3. Rebalance the asset classes allocations every year.

Do you believe a future 7% return on a balanced portfolio is plausible?

a version of this article was previously published


  1. A 7% return is reasonable for the next 30 years! Understanding that return is an average, there will be ups and downs not unlike we have seen in the last few years. In my case, I do not have a 30 year horizon. My plan may require a more conservative approach.


    June 22, 2011

  2. I think 7% is doable, but whenever I get into the discussion with someone, I let them give me the number and then provide the calculations.

    So if I were having that discussion with LH, I would say something along the lines of “I don’t know, but what number are you comfortable with? Just so we can project something”


    June 23, 2011

  3. @Krantcents-Thanks for adding in the “personal” component. It is so important to understand your own time horizon (and risk tolerance).
    @Evan- I like this approach, it allows for titrating based upon ones personal risk tolerance or one’s ability to tolerate the ups and downs in investment portfolio value!


    June 23, 2011

  4. Thanks Barb for replying to my initial comment. Your analysis definitely makes sense; emerging markets will continue to grow for a while and there’s always ups and downs in the stock market. However, I guess if I had to predict a growth rate myself, as Evan mentioned, I’d be on the more conservative 5% side. 😉 Then it would be a happy surprise if it grew by 7% instead!

    Little House

    June 23, 2011

  5. It definitely is possible! Will it all come from this hemisphere is hard to tell. You can’t predict or control this, the best you *can* do is to have a balanced portfolio. Save religiously and keep re-balancing.

    Not a new or a radical idea, but a time-tested one that’s worked well for many.


    June 23, 2011

  6. LH,

    Remember that is 5% (or 7%) AFTER TAXES…so you are really talking about 7 to 9% depending on tax bracket


    June 23, 2011

  7. I think over the very long run it is doable – like you said 30 years. I think it is going to be a very rough short term, and a better medium term.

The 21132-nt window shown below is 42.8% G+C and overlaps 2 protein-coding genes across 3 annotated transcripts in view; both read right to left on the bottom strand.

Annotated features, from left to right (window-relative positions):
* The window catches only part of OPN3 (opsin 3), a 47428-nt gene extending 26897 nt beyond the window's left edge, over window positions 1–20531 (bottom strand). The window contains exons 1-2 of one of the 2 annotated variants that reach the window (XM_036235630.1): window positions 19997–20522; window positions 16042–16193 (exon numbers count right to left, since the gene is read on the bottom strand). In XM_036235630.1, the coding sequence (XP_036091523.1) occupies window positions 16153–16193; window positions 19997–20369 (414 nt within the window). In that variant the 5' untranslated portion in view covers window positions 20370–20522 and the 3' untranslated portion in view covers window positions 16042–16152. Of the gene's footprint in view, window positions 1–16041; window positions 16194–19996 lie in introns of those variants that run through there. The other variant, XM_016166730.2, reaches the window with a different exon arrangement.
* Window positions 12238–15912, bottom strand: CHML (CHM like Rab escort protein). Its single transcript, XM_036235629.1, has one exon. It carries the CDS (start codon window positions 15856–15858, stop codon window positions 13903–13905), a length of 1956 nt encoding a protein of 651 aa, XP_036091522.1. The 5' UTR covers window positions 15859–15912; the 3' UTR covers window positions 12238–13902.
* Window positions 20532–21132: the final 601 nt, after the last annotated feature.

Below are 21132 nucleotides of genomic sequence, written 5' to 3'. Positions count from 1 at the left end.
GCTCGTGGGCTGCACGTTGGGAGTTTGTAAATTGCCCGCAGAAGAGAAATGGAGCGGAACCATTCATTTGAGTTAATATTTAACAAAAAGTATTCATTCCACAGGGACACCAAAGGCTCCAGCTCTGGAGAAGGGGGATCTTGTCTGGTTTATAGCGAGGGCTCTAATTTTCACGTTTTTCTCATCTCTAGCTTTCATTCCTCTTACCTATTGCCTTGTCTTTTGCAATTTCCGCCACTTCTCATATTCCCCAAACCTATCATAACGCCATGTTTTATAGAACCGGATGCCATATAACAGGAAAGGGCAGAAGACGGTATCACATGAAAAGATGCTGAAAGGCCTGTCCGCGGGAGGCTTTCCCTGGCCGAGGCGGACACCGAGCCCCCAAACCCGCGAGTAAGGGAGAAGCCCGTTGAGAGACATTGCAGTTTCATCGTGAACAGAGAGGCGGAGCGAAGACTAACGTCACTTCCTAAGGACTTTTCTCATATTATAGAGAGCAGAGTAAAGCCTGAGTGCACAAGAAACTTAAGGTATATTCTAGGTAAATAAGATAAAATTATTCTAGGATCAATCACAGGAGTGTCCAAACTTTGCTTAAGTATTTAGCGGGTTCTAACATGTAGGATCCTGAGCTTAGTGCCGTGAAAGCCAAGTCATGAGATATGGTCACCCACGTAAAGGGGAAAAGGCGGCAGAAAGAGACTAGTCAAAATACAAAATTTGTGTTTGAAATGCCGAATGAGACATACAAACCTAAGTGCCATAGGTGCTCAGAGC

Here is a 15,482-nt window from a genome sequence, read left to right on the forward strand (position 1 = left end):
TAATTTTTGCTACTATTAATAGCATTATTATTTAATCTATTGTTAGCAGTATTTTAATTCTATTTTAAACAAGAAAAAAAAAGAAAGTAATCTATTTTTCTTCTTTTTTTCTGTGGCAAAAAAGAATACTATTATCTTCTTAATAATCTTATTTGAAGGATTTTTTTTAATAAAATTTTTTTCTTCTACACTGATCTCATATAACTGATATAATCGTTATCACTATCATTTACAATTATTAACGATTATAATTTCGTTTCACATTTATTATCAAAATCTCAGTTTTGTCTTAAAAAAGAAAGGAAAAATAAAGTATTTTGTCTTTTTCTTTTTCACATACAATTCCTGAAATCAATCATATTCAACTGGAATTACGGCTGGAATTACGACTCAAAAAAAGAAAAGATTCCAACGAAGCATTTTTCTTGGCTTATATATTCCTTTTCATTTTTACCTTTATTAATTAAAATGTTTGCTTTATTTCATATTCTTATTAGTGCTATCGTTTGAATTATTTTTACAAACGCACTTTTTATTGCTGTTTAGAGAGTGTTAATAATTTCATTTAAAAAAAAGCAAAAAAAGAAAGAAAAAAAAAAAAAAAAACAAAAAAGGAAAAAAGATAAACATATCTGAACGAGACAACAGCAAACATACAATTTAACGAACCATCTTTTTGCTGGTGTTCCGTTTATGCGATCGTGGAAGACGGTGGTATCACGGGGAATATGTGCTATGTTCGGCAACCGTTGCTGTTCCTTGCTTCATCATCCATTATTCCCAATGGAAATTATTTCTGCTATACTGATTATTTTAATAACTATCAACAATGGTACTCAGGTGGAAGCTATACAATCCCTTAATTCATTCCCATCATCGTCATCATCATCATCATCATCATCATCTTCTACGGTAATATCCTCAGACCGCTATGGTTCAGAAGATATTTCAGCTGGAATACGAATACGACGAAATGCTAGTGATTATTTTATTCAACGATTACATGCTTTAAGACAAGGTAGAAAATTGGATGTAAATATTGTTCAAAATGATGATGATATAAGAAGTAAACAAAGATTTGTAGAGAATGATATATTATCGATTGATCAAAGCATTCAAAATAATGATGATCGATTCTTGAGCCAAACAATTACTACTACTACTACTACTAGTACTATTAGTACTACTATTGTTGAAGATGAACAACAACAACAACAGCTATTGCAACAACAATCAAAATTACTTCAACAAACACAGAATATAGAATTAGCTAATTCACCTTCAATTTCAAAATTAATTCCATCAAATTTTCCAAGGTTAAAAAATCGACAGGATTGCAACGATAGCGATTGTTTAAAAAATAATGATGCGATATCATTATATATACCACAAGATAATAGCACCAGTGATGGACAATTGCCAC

8. @Little, Evan, Money, and Robert- You all are quite realistic and aware that investing in a diversified portfolio of stocks (national, and international), bonds,and maybe a bit of real estate is the LONG TERM road to wealth. The short term is anybody’s guess!!! Thanks Evan for mentioning taxes, we can’t forget about them.


    June 23, 2011

  9. Innovation typically comes from the young. China and the US and multiple other countries have an aging populations (of which I am a part!). The world economies – as you noted above expand on growth of new companies and products which in turn require innovation to develop.

    If I had that 30 year horizon, I would want to extend beyond stocks and have my assets spread across multiple and diverse types of investments and geographic areas and I would want to be involved in my own start up or the start up of someone I felt had a good chance of taking off.

  10. @Go Marie- If you have some discretionary funds- go for it! Young companies have much greater room for growth than large and established companies (and countries).


    June 25, 2011

  11. The methodology you laid out is probably the best way to get a long term 7% return. Because we are talking about a lower return than past history, we should also add that expenses matter. People should not invest in assets for which they will be charged more than 1% per year, and less is even better.

    Bryce @ Save and Conquer

    September 30, 2013

  12. Hi Barbara,
    If you have a long enough time horizon I invest the bulk of my money in small and mid cap stocks. Those often get overlooked, everyone talks about the highs of the S&P 500 this year but mid caps achieved their highs last year.


    October 1, 2013

  13. @Bryce, EVery cent spent on fees is money not going towards investing. Most index funds and index ETFs sport fees below 0.20%. That translates into a lot more money going towards compounded returns.
    @Charles-Actually, one of the market anomalies of the efficient market hypothesis support historic outperformance of small and mid caps. But there are periods of time (and they may be long periods) when small and mid caps don’t outperform. Thus, I suggest making sure you have at least some allocation to large caps and international stocks in the equity portion of your portfolio.

    Barbara Friedberg

    October 1, 2013

  14. If one also incorporates past data into the equation, I think it’s certainly possible that 7% returns are achievable. It’s not far off from what has been seen since 1970 at least. Though there are some multi-year periods in there that are much better than others.

    Really, one must focus on achieving an overall rate of return that’s going to grow net worth. If we consider the effect of inflation from a 7% return, the net is more modest. It’s vital to maximize that gap between returns and inflation, and this generally means taking on some investment risks as a part of a balanced approach across asset classes.


    October 1, 2013

    • Hi Squirrelers,

      Thanks for bringing up inflation. Although it has been tame in the past few years, the historical inflation average is about 3 percent. Thus, as you so aptly stated, one must take a bit of risk in their portfolio in order to get a real (inflation adjusted) return.

      Barbara Friedberg

      October 2, 2013